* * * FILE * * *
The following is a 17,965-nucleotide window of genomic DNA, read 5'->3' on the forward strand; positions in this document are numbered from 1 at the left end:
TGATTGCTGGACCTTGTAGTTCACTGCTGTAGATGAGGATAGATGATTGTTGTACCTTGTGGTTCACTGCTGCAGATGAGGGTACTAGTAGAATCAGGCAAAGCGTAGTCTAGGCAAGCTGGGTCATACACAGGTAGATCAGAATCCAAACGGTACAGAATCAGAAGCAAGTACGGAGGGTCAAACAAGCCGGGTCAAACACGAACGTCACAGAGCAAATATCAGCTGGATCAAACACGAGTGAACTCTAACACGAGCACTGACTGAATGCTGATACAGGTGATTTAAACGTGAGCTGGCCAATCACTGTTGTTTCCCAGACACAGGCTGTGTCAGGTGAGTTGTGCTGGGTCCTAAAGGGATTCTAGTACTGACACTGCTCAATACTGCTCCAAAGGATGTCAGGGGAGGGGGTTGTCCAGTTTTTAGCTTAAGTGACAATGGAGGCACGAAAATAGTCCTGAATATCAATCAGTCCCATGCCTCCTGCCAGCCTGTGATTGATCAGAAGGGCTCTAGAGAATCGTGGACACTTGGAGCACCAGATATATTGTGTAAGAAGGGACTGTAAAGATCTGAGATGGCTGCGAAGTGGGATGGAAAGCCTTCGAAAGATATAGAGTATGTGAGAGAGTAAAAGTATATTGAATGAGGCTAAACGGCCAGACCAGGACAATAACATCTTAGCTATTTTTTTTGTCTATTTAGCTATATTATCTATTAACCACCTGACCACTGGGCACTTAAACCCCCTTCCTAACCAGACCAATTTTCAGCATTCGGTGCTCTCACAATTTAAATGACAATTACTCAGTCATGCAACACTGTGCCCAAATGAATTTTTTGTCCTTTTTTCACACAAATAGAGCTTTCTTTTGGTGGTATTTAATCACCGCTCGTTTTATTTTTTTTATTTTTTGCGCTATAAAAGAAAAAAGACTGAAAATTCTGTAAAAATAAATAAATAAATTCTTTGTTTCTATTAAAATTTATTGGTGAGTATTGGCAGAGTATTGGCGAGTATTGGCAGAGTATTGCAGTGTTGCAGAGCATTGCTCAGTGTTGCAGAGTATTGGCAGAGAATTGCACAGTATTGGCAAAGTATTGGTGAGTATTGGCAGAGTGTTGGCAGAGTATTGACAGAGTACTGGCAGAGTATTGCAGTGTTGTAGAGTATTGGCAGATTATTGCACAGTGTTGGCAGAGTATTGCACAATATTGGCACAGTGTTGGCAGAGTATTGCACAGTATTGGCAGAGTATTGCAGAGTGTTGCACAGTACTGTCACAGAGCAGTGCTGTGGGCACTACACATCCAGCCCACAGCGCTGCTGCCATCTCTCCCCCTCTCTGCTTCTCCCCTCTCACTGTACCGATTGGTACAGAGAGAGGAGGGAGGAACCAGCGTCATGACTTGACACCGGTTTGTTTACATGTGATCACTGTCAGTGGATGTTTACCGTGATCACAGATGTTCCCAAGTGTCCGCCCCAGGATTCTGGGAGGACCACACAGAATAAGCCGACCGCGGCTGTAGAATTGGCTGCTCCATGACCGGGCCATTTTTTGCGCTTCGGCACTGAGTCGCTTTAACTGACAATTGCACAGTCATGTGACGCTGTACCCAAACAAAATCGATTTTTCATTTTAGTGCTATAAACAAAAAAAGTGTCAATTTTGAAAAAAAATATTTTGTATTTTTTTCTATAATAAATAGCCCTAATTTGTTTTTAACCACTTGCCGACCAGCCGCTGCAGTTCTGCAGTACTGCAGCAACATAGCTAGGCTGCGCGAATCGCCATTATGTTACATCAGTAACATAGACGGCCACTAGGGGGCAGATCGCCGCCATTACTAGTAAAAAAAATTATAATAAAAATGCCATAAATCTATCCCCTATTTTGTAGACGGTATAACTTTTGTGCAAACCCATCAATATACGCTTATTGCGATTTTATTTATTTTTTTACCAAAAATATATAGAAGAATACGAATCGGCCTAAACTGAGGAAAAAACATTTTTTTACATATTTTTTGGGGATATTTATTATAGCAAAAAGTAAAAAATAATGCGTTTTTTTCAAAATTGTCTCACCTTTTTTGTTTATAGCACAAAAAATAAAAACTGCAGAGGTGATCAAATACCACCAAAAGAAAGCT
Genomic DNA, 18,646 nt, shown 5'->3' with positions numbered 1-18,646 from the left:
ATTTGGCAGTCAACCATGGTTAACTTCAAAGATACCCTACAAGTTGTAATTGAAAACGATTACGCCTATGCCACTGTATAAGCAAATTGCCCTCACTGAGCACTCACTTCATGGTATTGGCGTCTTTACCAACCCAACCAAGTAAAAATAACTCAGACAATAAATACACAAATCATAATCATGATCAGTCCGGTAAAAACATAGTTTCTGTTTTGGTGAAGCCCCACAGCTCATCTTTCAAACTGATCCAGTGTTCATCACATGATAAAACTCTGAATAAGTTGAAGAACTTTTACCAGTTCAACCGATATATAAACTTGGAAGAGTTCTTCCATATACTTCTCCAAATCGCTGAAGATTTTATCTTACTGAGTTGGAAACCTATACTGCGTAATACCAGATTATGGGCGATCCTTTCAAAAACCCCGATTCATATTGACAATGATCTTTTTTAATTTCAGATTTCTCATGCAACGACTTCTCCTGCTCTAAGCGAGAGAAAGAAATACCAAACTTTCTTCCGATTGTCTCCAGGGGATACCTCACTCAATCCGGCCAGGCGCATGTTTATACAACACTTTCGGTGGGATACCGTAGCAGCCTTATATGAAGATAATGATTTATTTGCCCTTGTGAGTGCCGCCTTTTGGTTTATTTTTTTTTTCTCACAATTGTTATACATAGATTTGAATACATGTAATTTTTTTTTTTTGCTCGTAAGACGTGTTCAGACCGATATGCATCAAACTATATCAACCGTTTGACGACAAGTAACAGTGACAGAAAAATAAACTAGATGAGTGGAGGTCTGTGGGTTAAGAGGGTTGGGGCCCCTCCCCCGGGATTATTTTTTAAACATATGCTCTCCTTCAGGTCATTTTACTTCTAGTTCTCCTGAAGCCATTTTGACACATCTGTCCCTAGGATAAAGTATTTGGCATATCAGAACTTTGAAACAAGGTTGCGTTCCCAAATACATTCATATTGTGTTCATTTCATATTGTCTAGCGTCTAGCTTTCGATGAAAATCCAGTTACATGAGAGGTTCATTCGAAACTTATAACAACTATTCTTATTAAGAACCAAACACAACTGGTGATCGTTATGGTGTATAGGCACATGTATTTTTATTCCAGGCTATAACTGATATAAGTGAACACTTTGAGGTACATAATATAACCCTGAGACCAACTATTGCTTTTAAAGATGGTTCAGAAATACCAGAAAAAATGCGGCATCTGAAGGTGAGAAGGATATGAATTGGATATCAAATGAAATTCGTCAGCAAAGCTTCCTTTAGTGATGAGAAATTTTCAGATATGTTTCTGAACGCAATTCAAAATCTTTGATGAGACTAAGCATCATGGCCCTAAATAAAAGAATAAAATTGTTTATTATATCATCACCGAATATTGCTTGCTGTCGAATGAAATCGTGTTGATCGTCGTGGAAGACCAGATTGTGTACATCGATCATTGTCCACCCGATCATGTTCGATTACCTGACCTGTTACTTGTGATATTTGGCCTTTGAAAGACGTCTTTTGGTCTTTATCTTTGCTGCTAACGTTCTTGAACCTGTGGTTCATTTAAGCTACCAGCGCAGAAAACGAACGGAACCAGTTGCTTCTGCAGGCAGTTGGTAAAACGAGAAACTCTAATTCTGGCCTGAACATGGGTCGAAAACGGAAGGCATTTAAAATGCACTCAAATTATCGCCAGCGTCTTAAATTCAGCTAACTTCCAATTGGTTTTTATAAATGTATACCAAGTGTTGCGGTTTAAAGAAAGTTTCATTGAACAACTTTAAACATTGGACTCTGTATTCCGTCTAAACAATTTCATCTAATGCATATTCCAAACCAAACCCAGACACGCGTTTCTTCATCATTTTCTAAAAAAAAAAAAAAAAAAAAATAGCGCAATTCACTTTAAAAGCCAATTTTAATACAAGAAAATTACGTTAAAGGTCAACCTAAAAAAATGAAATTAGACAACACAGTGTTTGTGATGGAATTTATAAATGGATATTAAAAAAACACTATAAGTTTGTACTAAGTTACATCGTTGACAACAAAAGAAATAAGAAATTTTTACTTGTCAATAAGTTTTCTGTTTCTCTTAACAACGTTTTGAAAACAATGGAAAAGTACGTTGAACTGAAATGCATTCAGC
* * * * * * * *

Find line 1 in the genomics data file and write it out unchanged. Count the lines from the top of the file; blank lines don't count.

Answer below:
The following is a 17,965-nucleotide window of genomic DNA, read 5'->3' on the forward strand; positions in this document are numbered from 1 at the left end: